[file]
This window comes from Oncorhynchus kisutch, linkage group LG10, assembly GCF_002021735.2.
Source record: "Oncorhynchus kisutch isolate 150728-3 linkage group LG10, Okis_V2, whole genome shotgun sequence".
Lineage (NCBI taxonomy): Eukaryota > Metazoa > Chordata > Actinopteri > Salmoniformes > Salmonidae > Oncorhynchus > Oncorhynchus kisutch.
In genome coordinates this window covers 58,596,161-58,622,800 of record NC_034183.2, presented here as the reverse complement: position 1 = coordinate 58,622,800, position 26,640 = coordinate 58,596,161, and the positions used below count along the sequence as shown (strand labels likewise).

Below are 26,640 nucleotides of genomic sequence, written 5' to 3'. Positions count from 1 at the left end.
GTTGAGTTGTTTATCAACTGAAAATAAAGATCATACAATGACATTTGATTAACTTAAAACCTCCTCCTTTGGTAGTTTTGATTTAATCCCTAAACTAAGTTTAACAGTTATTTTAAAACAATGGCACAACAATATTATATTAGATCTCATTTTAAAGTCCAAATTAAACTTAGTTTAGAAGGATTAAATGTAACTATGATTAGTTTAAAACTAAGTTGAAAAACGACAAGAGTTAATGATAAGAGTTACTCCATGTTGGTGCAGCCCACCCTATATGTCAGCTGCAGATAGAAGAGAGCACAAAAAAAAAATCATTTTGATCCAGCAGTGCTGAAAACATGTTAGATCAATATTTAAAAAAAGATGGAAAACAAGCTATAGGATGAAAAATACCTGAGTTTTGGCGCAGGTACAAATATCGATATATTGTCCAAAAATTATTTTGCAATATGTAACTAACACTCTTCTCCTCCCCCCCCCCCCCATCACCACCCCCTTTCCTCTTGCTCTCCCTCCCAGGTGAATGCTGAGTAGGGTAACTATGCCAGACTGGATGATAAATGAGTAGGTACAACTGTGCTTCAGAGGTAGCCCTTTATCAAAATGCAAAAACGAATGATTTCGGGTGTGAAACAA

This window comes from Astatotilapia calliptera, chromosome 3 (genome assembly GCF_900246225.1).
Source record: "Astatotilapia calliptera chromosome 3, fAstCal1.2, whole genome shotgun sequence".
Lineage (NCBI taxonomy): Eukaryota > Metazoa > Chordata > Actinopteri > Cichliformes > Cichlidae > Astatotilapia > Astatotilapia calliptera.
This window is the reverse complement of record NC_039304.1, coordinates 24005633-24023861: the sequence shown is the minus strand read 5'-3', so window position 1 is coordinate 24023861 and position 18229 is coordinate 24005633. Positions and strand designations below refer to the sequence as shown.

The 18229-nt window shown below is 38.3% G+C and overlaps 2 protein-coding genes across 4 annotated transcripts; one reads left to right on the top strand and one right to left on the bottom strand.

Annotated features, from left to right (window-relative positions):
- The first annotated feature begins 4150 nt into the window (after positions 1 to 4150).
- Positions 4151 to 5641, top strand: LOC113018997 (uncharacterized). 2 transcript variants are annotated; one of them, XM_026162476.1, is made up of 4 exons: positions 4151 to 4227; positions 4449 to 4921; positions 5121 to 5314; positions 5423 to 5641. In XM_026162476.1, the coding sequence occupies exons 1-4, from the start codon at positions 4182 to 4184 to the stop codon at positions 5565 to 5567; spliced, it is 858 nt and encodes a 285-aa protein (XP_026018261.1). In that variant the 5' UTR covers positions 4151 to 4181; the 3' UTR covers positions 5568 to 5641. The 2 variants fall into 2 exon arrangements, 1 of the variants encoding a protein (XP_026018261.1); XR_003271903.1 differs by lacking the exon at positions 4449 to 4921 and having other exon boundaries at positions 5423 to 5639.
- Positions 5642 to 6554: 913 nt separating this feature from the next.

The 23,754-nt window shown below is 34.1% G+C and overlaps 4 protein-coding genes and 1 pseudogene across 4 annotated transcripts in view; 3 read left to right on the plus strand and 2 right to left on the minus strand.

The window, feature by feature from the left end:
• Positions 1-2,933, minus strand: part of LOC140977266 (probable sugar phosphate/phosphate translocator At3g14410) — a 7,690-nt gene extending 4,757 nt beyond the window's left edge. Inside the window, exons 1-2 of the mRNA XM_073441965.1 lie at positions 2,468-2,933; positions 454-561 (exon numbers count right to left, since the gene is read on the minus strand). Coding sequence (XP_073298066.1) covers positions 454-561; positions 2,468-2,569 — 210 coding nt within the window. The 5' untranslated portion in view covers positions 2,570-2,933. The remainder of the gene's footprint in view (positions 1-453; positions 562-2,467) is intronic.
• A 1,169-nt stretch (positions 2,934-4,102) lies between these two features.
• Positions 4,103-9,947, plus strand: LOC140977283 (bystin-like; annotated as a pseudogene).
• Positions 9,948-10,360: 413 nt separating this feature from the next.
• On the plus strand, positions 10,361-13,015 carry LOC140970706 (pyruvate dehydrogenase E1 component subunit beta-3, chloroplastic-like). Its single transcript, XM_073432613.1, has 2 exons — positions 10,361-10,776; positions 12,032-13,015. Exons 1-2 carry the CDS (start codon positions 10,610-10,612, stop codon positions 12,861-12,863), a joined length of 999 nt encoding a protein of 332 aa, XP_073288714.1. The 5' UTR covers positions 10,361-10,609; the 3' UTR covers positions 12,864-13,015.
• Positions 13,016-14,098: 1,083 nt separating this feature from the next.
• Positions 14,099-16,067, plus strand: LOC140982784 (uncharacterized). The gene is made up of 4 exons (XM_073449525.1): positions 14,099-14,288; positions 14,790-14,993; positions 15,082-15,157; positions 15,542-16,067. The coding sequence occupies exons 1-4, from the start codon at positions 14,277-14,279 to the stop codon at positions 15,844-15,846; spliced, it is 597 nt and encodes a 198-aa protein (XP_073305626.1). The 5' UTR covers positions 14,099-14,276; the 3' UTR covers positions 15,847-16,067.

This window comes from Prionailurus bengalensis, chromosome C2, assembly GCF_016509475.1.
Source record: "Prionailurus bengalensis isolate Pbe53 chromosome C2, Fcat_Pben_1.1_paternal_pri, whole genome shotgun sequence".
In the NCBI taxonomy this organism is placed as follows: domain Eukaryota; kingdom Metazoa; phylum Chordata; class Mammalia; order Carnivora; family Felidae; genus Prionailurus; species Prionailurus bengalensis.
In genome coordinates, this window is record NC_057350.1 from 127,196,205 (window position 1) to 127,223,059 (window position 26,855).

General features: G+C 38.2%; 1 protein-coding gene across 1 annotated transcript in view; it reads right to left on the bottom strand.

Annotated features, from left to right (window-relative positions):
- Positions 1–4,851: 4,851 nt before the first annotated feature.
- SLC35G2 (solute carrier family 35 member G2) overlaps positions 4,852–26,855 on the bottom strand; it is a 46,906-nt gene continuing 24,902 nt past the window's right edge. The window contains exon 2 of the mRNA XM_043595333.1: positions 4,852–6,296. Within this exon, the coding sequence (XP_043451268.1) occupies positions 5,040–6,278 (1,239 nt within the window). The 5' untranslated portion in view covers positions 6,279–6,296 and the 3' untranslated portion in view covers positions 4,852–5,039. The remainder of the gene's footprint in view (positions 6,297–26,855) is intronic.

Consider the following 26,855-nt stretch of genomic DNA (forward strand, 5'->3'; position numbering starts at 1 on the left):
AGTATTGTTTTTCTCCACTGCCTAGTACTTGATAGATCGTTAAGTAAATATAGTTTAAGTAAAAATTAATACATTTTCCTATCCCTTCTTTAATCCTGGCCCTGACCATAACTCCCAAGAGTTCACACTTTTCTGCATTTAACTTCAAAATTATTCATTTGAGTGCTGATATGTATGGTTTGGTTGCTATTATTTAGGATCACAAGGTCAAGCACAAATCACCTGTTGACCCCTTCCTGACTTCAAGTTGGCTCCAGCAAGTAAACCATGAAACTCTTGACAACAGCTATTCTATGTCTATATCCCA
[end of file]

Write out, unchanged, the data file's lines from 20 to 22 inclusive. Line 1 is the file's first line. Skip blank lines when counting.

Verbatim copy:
• Positions 4,103-9,947, plus strand: LOC140977283 (bystin-like; annotated as a pseudogene).
• Positions 9,948-10,360: 413 nt separating this feature from the next.
• On the plus strand, positions 10,361-13,015 carry LOC140970706 (pyruvate dehydrogenase E1 component subunit beta-3, chloroplastic-like). Its single transcript, XM_073432613.1, has 2 exons — positions 10,361-10,776; positions 12,032-13,015. Exons 1-2 carry the CDS (start codon positions 10,610-10,612, stop codon positions 12,861-12,863), a joined length of 999 nt encoding a protein of 332 aa, XP_073288714.1. The 5' UTR covers positions 10,361-10,609; the 3' UTR covers positions 12,864-13,015.